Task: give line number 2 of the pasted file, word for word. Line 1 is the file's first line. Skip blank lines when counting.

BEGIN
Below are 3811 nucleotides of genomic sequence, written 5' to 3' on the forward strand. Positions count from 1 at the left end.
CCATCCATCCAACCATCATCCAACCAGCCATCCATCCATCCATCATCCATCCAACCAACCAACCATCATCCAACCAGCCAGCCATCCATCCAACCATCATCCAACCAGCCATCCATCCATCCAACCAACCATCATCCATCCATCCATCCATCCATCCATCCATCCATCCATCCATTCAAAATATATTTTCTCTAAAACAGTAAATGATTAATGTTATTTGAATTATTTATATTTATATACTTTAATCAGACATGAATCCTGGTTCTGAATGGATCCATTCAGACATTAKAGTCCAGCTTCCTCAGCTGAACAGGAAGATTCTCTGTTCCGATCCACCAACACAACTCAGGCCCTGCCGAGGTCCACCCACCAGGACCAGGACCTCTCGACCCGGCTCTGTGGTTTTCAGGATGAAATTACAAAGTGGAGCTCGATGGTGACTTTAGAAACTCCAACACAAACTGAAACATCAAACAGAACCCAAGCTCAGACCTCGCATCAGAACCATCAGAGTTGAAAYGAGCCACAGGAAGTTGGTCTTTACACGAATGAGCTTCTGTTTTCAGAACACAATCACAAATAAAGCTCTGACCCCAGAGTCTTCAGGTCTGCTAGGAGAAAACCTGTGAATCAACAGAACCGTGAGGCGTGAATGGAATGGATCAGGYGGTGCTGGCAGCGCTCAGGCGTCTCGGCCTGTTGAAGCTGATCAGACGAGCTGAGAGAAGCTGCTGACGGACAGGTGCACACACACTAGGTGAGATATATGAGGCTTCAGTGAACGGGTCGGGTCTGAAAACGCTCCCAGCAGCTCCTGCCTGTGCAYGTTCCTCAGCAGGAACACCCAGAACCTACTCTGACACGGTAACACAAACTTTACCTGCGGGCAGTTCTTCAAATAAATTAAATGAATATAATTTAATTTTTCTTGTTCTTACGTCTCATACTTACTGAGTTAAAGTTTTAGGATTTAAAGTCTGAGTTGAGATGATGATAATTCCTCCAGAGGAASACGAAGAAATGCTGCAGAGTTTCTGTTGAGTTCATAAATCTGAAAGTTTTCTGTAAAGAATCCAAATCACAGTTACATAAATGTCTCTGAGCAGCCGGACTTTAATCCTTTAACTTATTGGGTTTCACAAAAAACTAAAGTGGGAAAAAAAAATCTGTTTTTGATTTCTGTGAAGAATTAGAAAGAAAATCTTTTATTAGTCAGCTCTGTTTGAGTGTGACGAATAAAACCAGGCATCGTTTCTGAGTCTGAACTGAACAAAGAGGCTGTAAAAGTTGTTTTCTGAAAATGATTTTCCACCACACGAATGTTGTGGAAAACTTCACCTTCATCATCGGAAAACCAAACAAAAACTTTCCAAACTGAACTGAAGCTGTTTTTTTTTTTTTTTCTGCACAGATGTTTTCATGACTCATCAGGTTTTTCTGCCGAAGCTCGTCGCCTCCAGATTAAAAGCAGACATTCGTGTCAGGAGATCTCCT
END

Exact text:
CCATCCATCCAACCATCATCCAACCAGCCATCCATCCATCCATCATCCATCCAACCAACCAACCATCATCCAACCAGCCAGCCATCCATCCAACCATCATCCAACCAGCCATCCATCCATCCAACCAACCATCATCCATCCATCCATCCATCCATCCATCCATCCATCCATCCATTCAAAATATATTTTCTCTAAAACAGTAAATGATTAATGTTATTTGAATTATTTATATTTATATACTTTAATCAGACATGAATCCTGGTTCTGAATGGATCCATTCAGACATTAKAGTCCAGCTTCCTCAGCTGAACAGGAAGATTCTCTGTTCCGATCCACCAACACAACTCAGGCCCTGCCGAGGTCCACCCACCAGGACCAGGACCTCTCGACCCGGCTCTGTGGTTTTCAGGATGAAATTACAAAGTGGAGCTCGATGGTGACTTTAGAAACTCCAACACAAACTGAAACATCAAACAGAACCCAAGCTCAGACCTCGCATCAGAACCATCAGAGTTGAAAYGAGCCACAGGAAGTTGGTCTTTACACGAATGAGCTTCTGTTTTCAGAACACAATCACAAATAAAGCTCTGACCCCAGAGTCTTCAGGTCTGCTAGGAGAAAACCTGTGAATCAACAGAACCGTGAGGCGTGAATGGAATGGATCAGGYGGTGCTGGCAGCGCTCAGGCGTCTCGGCCTGTTGAAGCTGATCAGACGAGCTGAGAGAAGCTGCTGACGGACAGGTGCACACACACTAGGTGAGATATATGAGGCTTCAGTGAACGGGTCGGGTCTGAAAACGCTCCCAGCAGCTCCTGCCTGTGCAYGTTCCTCAGCAGGAACACCCAGAACCTACTCTGACACGGTAACACAAACTTTACCTGCGGGCAGTTCTTCAAATAAATTAAATGAATATAATTTAATTTTTCTTGTTCTTACGTCTCATACTTACTGAGTTAAAGTTTTAGGATTTAAAGTCTGAGTTGAGATGATGATAATTCCTCCAGAGGAASACGAAGAAATGCTGCAGAGTTTCTGTTGAGTTCATAAATCTGAAAGTTTTCTGTAAAGAATCCAAATCACAGTTACATAAATGTCTCTGAGCAGCCGGACTTTAATCCTTTAACTTATTGGGTTTCACAAAAAACTAAAGTGGGAAAAAAAAATCTGTTTTTGATTTCTGTGAAGAATTAGAAAGAAAATCTTTTATTAGTCAGCTCTGTTTGAGTGTGACGAATAAAACCAGGCATCGTTTCTGAGTCTGAACTGAACAAAGAGGCTGTAAAAGTTGTTTTCTGAAAATGATTTTCCACCACACGAATGTTGTGGAAAACTTCACCTTCATCATCGGAAAACCAAACAAAAACTTTCCAAACTGAACTGAAGCTGTTTTTTTTTTTTTTTCTGCACAGATGTTTTCATGACTCATCAGGTTTTTCTGCCGAAGCTCGTCGCCTCCAGATTAAAAGCAGACATTCGTGTCAGGAGATCTCCT